Looking back on my own really old code projects, I've seen this myself. Old games I've worked on for a few days and then scraped, pieces of code that are now outdated, etc. I've written programs for OS X, Windows, even Linux... Even a project you're super thrilled about can meet its day. It's unfortunate, but true.

I hope to pick up some additional projects for the Mac App Store. I have a few ideas already, but I'm keeping them a secret. I do have some ideas for all of my old code, however. One of these days, I'm going to grab a bunch of old code that I've written or that has been written by others, and I'm going to look at it on this blog. Some of my old programs will go open source as well with a kind of scrap pack that I'll open source and put on GitHub. It'll be downright terrible code, but maybe somebody can learn from it.

Sunday, April 7, 2013

Mac Linux USB Loader 1.0 Release Preview is Out!

The 1.0 release preview of Mac Linux USB Loader is out! It's totally feature complete. You can expect 1.0 out within a couple days.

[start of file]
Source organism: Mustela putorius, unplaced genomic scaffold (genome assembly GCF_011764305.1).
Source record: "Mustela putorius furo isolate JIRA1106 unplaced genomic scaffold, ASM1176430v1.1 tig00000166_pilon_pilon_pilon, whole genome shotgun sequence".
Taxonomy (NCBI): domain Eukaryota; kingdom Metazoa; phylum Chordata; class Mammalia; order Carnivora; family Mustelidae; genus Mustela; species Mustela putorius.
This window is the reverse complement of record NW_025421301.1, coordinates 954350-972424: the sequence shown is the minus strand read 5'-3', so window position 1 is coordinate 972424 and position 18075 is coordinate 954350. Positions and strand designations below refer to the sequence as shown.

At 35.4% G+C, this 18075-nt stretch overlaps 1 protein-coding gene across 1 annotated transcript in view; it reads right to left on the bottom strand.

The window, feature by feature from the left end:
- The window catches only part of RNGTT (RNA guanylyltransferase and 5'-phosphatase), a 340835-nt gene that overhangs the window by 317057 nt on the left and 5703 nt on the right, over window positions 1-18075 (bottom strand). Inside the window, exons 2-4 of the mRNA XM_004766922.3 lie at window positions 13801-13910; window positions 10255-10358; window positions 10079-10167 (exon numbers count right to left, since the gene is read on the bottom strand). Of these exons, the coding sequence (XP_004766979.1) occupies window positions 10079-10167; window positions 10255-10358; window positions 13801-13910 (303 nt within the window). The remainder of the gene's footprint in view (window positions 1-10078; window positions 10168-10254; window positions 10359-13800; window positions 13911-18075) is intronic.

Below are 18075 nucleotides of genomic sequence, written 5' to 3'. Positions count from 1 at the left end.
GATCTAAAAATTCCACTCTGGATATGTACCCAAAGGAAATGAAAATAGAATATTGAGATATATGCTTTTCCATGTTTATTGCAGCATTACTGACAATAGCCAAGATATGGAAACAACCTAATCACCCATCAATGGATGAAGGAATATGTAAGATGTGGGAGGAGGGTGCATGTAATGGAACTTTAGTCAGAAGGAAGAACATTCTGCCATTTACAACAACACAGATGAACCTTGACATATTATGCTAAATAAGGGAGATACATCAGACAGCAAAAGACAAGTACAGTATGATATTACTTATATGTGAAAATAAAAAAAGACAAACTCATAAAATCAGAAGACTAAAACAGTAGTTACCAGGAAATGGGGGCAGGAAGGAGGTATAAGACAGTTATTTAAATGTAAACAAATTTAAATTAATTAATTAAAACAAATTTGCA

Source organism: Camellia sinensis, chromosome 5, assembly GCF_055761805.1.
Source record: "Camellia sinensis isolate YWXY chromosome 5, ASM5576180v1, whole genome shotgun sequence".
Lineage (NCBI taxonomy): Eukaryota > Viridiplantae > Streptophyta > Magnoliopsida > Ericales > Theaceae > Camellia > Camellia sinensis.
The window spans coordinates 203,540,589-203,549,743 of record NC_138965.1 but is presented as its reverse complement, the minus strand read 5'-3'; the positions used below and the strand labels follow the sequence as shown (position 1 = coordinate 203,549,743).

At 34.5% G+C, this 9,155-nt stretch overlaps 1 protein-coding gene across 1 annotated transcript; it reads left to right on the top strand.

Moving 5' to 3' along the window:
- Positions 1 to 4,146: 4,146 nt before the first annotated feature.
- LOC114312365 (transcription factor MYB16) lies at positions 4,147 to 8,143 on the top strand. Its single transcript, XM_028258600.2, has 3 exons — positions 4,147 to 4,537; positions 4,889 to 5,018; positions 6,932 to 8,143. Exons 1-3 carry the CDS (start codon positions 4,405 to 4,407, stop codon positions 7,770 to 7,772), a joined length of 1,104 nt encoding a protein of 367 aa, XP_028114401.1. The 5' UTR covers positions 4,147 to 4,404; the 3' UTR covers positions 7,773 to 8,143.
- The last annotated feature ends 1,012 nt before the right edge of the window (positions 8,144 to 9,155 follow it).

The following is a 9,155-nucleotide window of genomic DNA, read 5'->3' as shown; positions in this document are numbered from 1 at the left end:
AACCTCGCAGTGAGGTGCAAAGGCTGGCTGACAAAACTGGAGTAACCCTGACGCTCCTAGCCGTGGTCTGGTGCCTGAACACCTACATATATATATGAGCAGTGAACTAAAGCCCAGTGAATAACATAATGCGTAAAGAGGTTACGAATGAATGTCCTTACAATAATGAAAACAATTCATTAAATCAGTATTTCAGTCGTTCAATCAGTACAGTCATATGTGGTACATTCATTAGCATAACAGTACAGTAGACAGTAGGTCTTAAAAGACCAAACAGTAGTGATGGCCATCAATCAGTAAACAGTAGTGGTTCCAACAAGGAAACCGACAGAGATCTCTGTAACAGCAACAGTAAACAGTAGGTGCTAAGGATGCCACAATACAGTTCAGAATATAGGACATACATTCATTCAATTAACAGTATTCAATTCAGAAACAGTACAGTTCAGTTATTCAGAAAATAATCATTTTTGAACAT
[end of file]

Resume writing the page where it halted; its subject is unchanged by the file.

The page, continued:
Monday, April 1, 2013

Mac Linux USB Loader: 1.0 Looming

The 1.0 release of Mac Linux USB Loader will be out very soon, within the next 2 to 3 days. Although I didn't make my initial target of a March release, the additional time figuring out Sparkle has allowed for a more stable final product.

Release notes will be coming very soon! I'll let everyone know when it's out via this blog, and if you told Mac Linux USB Loader to automatically check for updates, you'll know as soon as you start the application.

Tuesday, March 19, 2013

Mac Linux USB Loader is Running Behind Schedule

Due to small issues, Mac Linux USB Loader is running behind schedule in terms of development, as I have not picked up the code in several days. Rest assured, though, that everything will turn out fine as I am still aiming for the 1.0 release in March. The problems are lying mainly with Sparkle, the framework I'm using to update the application, not detecting the server I'm using to issue updates.

The 1.0 release will be code signed and will run on Mountain Lion without the default security warning.

Monday, March 4, 2013

Small Update to Mac Linux USB Loader